User Review: Primus Gravity VF
Price Paid: $40
The Gravity VF is being discontinued by Primus. I bought it at a closeout price well aware of its limitations from the few reviews I could find.
In concept it should be a great stove but it simply does not perform as designed. I tested the VF on a recent three night 20 mile trip this past Dec. I also own a 15 year old MSR Whisperlite that I think is worn out but MSR wants as much for the repair kits as a new stove. It makes much more sense to just buy a new stove when they go on sale. I will replace the Whisperlite when I can get a deal.
In the meantime, I thought I'd try the VF because I liked the low height and four leg foldup design. On this point it has the Whisperlight beat. If you use ultra light cookware you end up doing a balancing act with the Whisperlite. I also wanted to give the Swedes another try since my old reliable Svea123 days. But as with the once reliable, venerable Volvo 240 the Swedes just couldn't continue the legacy.
OK, now to the stove performance.
I use alcohol to prime my stoves to eliminate soot. I carry it in a small Nalgene squirt bottle, you only need a few ounces for a multi day trip. The stove primes easily. When you turn on the flame it turns blue fairly quickly indicating proper air/fuel mixture. However, the flame emits unevenly around the burner with about half the burner actually emitting flame. The valve is responsive but as with the Whisperlite don't expect simmering. It boils water rather quickly which is all a liquid fuel stove needs to do.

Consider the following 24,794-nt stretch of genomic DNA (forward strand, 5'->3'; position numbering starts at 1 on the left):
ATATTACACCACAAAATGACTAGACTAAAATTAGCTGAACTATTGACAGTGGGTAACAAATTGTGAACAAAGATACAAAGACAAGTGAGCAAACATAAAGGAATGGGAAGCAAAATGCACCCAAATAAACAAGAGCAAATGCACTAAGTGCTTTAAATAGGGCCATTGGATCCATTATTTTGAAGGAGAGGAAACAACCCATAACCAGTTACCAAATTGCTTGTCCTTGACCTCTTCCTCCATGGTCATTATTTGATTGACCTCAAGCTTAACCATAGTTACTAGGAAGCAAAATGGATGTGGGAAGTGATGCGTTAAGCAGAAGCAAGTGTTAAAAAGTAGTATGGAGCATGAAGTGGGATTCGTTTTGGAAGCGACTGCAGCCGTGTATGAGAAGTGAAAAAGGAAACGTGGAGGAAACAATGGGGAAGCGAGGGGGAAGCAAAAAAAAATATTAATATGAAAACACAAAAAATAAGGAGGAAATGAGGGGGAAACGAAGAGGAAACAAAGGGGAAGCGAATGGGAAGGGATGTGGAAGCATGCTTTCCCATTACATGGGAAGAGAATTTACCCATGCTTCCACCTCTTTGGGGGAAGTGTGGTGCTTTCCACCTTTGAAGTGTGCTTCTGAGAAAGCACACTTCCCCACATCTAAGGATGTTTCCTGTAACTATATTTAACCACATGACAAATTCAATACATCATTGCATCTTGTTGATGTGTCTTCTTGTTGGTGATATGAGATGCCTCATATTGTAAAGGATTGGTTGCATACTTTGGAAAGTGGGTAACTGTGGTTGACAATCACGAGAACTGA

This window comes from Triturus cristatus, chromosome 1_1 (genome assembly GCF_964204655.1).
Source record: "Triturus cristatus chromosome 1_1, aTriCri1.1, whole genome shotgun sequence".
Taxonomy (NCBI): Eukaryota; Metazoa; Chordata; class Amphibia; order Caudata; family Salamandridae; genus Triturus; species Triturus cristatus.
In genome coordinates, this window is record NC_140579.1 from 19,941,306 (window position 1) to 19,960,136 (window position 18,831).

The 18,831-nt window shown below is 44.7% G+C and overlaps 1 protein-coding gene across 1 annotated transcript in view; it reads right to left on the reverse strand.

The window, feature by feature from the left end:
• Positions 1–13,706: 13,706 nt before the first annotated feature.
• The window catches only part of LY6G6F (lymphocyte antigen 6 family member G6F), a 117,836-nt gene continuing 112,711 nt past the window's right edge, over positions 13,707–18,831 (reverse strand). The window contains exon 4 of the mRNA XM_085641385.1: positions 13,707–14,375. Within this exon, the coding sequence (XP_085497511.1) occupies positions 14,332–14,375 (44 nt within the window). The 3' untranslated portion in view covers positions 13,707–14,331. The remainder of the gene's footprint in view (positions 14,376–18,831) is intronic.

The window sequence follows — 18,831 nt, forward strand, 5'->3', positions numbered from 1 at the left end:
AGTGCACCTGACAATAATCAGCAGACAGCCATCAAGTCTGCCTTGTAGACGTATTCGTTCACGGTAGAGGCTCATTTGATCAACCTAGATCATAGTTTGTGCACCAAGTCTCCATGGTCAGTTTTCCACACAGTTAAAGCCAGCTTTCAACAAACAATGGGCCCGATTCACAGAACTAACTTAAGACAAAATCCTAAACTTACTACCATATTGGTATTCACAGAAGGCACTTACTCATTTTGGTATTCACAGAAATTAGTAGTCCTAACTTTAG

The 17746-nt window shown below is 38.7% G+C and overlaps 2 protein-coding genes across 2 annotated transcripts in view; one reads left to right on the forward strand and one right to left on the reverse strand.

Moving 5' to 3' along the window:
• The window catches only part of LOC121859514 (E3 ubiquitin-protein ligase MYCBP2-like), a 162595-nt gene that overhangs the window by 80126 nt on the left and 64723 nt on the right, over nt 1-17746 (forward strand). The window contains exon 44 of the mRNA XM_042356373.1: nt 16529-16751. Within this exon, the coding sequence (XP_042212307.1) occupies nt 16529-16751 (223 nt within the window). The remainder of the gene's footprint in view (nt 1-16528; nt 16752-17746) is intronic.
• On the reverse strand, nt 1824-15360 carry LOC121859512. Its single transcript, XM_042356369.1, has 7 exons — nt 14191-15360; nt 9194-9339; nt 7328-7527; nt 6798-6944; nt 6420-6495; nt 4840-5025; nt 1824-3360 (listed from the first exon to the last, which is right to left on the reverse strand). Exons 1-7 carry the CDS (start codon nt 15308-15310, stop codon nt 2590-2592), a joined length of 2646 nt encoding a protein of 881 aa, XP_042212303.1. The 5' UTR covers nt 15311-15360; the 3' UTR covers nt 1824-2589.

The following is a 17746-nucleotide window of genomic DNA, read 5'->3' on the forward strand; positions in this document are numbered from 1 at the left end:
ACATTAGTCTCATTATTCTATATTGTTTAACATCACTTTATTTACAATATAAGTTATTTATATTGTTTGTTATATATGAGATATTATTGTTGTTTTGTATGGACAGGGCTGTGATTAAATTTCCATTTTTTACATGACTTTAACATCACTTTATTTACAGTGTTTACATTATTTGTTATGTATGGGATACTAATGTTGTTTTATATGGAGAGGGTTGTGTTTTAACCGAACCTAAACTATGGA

The VF provides an excellent stable platform for pots and pans. The lower burner plate is rather wide and easily catches boil-over that gets burned on. The Whisperlite has the advantage here as the burner plate is small and is often so hot any boil-over gets burned off immediately.
The parts of the VF, especially the pump, are a work of art. Mostly metal with precision fit and finish. The fuel line to pump connection is an elegant press and spring lock. The fuel line is smaller and more flexible than MSR. Unlike MSR, you can get the various individual parts, such as the jet without buying half a stove.
I also like the 0.6L Primus fuel bottle which I'd use with a Whisperlite. It's a 'tween' size of the MSR bottles. Primus' method of shutting down the stove does not always work, supposedly you flip the fuel bottle over and air will enter the fuel line to extinguish the stove. I just turn off the valve; you'll have a few drops of fuel in the line that you can shake out.
The stove folds fairly flat compared to a Whisperlite. It's also about the same weight, ~11oz.
Well, that's it. It's too bad Primus missed the boat on this one; the intentions were good. I think this stove is made well enough and is reliable enough to provide the basic backpacking cooking function (boiling).